A group of queer activists is calling for a takeover of Egale Canada or the establishment of a new national queer rights organization in the wake of news its executive director has officially joined the federal Liberal Party.
The activists say Helen Kennedy’s political affiliation is incompatible with her position as the face of an advocacy group that works with governments to advance queer issues.
Kennedy kicked off a small social-media firestorm Sept 15 when she showed up at the Toronto Centre Liberal Party nomination meeting and delivered a speech supporting the candidacy of queer activist Todd Ross. She told the crowd of Liberal supporters that Ross convinced her to join the Liberal Party, before joking, “I’m going to out myself as a former New Democrat.” She then said she is “proud to support Todd because of his ability to break down partisan walls to do the right thing and get things done.”
Derek Leebosh wrote on Egale’s Facebook wall, “I think its [sic] highly inappropriate for the Executive Director of Egale to today publicly declare herself to be a Liberal and to gratuitously dump on the NDP. Egale has a lot of key supporters who are NDPers and Liberals (and yes even a few Tories) and the head of the organization ought to be scrupulously non-partisan given these sensitivities.”
Glad Day Bookshop CEO Michael Erickson wrote on his own wall that Kennedy’s speech was a “sledgehammer . . . that broke the camel’s back,” leading him to propose a takeover of Egale.
Both Leebosh and Erickson are NDP members. Erickson was an NDP candidate in the 2011 federal election.
But Kennedy says her personal political affiliation is separate from her work at the officially non-partisan Egale. As a charitable organization, Egale is allowed under the law to lobby the government and advocate policies but must do so in a strictly non-partisan way.
“When I joined Egale, I was with the NDP, and it was very evident then that I was with the NDP. I was hired by a Tory to head the organization,” Kennedy says. “When I spoke out on behalf of Todd, I did it as Helen Kennedy, not as Egale Canada. It’s never been an issue in my work.
“I’ve negotiated agreements with Tory governments in Newfoundland, NDP governments in Manitoba,” she says.
But does aligning herself with a political party call into question the stances that Egale takes on divisive issues being negotiated with the government? Many activists were critical, for example, of Kennedy’s stance on the Ontario Liberal government’s anti-bullying legislation in 2011. Kennedy had initially denied that Catholic schools banned gay-straight alliances and endorsed the Liberals’ initial proposal, which did not explicitly require Catholic schools to create GSAs.
Nick Mulé, chair of Queer Ontario, says that “it became quite obvious that there were people in Egale who were closely aligned with the Liberal Party.”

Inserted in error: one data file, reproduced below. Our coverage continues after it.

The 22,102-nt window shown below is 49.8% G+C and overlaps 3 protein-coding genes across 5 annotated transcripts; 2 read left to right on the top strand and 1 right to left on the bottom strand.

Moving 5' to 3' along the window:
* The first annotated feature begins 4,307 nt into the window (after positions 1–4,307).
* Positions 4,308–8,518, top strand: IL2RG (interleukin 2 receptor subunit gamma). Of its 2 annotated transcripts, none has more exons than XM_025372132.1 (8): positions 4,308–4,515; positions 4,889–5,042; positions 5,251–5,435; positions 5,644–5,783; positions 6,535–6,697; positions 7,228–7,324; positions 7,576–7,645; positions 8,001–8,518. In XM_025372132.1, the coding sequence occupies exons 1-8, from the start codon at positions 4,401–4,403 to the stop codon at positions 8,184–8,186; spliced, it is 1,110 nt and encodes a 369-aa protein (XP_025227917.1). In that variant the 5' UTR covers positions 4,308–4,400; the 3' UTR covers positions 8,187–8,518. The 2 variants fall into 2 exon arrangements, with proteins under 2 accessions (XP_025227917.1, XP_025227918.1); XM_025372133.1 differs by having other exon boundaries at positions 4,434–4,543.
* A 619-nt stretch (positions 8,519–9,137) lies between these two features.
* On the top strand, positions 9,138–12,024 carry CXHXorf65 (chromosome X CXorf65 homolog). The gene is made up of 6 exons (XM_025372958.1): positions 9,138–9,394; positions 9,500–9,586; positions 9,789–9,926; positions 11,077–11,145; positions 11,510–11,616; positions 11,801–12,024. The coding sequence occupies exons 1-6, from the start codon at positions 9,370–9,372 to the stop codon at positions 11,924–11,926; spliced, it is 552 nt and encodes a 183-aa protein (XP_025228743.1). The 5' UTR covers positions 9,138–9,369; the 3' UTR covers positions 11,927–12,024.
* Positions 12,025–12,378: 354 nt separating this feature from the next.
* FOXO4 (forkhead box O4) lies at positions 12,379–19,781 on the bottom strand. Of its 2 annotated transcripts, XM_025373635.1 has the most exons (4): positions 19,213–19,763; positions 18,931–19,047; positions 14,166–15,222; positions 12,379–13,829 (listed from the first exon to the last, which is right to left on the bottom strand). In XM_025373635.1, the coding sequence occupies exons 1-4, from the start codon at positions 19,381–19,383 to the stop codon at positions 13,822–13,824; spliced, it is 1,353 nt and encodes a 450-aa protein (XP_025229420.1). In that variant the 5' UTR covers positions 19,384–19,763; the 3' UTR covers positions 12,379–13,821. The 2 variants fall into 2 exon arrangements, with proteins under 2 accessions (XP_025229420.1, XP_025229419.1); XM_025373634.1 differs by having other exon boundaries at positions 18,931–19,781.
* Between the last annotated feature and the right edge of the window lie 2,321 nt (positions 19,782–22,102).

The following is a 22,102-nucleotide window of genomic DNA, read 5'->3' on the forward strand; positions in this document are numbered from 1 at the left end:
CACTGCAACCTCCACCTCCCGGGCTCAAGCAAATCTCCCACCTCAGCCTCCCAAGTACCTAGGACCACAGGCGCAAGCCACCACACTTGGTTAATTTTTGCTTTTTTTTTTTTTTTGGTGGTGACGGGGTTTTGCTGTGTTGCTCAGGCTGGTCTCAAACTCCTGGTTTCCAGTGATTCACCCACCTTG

Kennedy doesn’t agree.
“I was still technically an NDP’er. I don’t really give the statement much of a credit. It’s not accurate. Were we left enough? You could argue we weren’t, but we were very much in the thick of the consultation, and I think we handled it well.”
She says she joined the Liberal Party only two months ago, primarily to support Ross.
“I joined to support an out queer Métis who has done an amazing amount of work for the community on a number of levels,” she says. “Being able to support the first out progressive lesbian premier would warrant my support.
“There’s no greater reason to leave the NDP. Linda McQuaig is a great candidate for Toronto Centre; I have a great amount of respect for her. I have great respect for a lot of the NDP, but for me it’s important to elect out progressive politicians at every level.”
Still others say that being publicly identified with a political party is problematic for a lobbying organization. Mulé says that the community may be right to question where Kennedy’s loyalties lie when she’s meant to be advocating for the community.
“It can raise serious questions about the ability of a group that’s committed to social change or activism or lobbying when their public leader is aligned with one particular party,” he says. “I think there are serious questions whether that’s going to affect the work of Egale going forward or not.”
And it’s not just about the Liberal Party, Mulé adds.
“If people are excusing this when she is aligned with the NDP, then I say it’s the fault of the community,” he says. “Even though [the NDP has] been supportive, they haven’t necessarily been consistent and aligned with the level of progression that we’re working on.”
But some of Erickson’s concerns go beyond Kennedy’s new political affiliation. He says the organization “has lost relevancy, effectiveness and integrity,” particularly on issues relating to the criminalization of HIV/AIDS, queer refugees, federal funding cuts to queer organizations, and the need for a national housing strategy as it relates to LGBT seniors.
“I've made excuses for Egale for years. I've defended the organization for years. But more than enough time has passed — if they haven't been able to revision and revitalize by now, then it's time for us to explore our options,” Erickson says.
Egale does a lot of work on issues related to bullying. It also has ongoing negotiations with Canadian Blood Services about the gay blood ban and is working on a campaign related to the upcoming Winter Olympics in Sochi, Russia. Kennedy says she’d like the community to get more involved with the organization rather than tear it down.
“I would say, Take some time to really seriously look at what we’re doing and the inroads that we’re making,” she says. “I think we don’t do a good job of communicating broadly enough what we’re doing, and we need to improve. People in the community and across the country could help us enormously if they took an enthusiastic interest in the work that we’re doing.”